I rarely publicize a piece of research that I’ve written for our clients, as I know that some if not most of this blog’s readers have no access to that.
However I’d like to make an exception for a research note that was published yesterday on our web site: Citizen-Driven Government Must Be Employee-Centric, Too (subscription required).
I’ve been touching upon how important employees are to a successful government transformation and how “government 2.0” needs an “officer 2.0” to actually work.
In the above-mentioned piece I cover the main characteristics of what I call employee-centric government, which can be summarized as follows:
- It challenges procedures and restates policy boundaries
- It provides a seamless platform for collaboration
- It measures outcomes and not outputs
- It stimulates creativity and rewards innovation
- It reinforces accountability
Gartner clients can look in detail at what this means and how we suggest to distill these characteristics in their current and future transformation programs.
What I believe is quite innovative in our positions on this topic is that we put “citizen-driven” and “employee-centric” together. I’m sure that many will react saying that government has always been employee-centric and that one of the main reason for low quality and low productivity is indeed the inflexibility if not laziness of many employees. We have countries like Italy where government employees are under intense scrutiny and are subject to public criticism by ministers themselves.
So all those who have been talking (yes, mostly talking and less doing) about the mythical “citizen-centric” government were either ignoring, or paying lip service or implicitly criticizing the role of civil servants.
Reality is that the enemy of service quality and efficiency is not the individual but the organization he or she operates in, and the culture that such organization exudes. It is unrealistic to achieve government transformation by just injecting technology, making some organizational adjustments and without changing its organizational value system too.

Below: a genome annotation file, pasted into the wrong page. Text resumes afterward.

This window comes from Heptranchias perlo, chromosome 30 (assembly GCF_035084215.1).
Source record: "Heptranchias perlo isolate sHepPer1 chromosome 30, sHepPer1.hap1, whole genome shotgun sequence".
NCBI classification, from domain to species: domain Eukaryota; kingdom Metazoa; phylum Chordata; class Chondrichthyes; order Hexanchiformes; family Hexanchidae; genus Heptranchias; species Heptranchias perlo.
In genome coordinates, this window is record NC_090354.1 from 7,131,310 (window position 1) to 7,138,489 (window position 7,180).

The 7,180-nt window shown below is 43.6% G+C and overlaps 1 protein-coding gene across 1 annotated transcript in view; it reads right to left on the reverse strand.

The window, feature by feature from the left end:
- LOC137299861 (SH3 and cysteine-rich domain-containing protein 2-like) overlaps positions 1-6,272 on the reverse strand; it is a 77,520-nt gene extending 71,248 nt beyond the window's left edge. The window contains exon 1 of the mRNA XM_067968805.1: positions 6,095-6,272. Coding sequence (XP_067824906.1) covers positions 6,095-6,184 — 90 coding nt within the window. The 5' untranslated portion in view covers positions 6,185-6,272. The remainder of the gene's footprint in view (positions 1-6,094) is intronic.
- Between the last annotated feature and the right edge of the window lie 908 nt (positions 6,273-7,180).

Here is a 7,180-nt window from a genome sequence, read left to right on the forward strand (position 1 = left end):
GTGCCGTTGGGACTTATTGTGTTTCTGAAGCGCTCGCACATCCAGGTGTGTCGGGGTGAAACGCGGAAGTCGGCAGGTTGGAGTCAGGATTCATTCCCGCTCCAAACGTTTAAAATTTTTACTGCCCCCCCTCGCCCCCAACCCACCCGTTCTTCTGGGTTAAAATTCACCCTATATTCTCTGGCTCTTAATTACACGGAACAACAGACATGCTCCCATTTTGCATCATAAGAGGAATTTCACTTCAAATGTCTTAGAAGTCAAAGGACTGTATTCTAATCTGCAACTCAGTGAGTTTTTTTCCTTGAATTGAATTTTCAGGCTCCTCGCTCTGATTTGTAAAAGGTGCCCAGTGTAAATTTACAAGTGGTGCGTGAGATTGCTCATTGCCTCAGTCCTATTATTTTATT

My contention is that new technologies can help individuals in government change that culture, innovate, transform service delivery and operations from the inside,. All this by reaching out to constituents through social networks, by establishing informal means to cooperate inside and outside their organizations, by accepting to blur the boundaries between personal and professional identities. Employees have knowledge about policies, procedures, cases, processes that citizens do not have. That’s why empowered employees are essential for citizen to drive the government machinery in the direction they want.
What is quite extraordinary is that this does not require new laws, directives, procedures to be started. As a matter of fact, the code of conduct for civil servants is often more than enough to set the boundaries of what they can and cannot do.
As a last observation, every time I touch upon this topic, I get many reactions from clients and non-clients. My previous posts on officer 2.0 and on teachers on Facebook generated a healthy debate (both here and on Facebook itself). And so it happens when I talk to government clients and IT vendors alike.